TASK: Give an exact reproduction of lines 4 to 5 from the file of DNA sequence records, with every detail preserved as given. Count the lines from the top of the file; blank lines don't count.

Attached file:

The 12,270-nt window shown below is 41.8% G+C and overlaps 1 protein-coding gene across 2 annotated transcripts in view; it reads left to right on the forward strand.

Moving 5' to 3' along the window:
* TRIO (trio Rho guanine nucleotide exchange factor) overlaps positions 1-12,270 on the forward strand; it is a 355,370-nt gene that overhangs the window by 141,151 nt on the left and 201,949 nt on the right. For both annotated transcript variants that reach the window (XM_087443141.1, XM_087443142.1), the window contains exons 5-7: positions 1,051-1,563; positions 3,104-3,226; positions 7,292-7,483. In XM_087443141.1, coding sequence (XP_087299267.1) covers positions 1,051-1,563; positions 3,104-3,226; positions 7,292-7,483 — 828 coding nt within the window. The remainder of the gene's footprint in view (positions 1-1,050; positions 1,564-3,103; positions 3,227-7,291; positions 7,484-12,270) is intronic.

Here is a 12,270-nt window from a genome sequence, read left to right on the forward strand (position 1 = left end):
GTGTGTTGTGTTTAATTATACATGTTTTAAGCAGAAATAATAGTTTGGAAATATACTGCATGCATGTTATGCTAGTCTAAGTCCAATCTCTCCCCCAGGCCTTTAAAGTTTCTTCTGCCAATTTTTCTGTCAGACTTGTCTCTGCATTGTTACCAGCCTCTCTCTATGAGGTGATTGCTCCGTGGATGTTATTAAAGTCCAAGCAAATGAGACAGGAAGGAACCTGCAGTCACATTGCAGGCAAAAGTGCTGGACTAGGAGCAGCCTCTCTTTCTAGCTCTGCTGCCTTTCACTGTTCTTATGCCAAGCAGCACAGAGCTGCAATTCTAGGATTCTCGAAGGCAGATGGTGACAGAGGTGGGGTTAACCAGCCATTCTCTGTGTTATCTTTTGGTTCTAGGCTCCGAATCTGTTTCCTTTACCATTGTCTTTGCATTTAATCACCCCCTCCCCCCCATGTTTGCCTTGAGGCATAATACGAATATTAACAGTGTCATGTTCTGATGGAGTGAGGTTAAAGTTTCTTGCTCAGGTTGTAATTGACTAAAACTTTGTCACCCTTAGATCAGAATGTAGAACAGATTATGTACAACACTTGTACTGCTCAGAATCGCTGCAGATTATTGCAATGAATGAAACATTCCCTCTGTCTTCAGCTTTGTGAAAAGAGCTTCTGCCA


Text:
Here is a 12,270-nt window from a genome sequence, read left to right on the forward strand (position 1 = left end):
GTGTGTTGTGTTTAATTATACATGTTTTAAGCAGAAATAATAGTTTGGAAATATACTGCATGCATGTTATGCTAGTCTAAGTCCAATCTCTCCCCCAGGCCTTTAAAGTTTCTTCTGCCAATTTTTCTGTCAGACTTGTCTCTGCATTGTTACCAGCCTCTCTCTATGAGGTGATTGCTCCGTGGATGTTATTAAAGTCCAAGCAAATGAGACAGGAAGGAACCTGCAGTCACATTGCAGGCAAAAGTGCTGGACTAGGAGCAGCCTCTCTTTCTAGCTCTGCTGCCTTTCACTGTTCTTATGCCAAGCAGCACAGAGCTGCAATTCTAGGATTCTCGAAGGCAGATGGTGACAGAGGTGGGGTTAACCAGCCATTCTCTGTGTTATCTTTTGGTTCTAGGCTCCGAATCTGTTTCCTTTACCATTGTCTTTGCATTTAATCACCCCCTCCCCCCCATGTTTGCCTTGAGGCATAATACGAATATTAACAGTGTCATGTTCTGATGGAGTGAGGTTAAAGTTTCTTGCTCAGGTTGTAATTGACTAAAACTTTGTCACCCTTAGATCAGAATGTAGAACAGATTATGTACAACACTTGTACTGCTCAGAATCGCTGCAGATTATTGCAATGAATGAAACATTCCCTCTGTCTTCAGCTTTGTGAAAAGAGCTTCTGCCA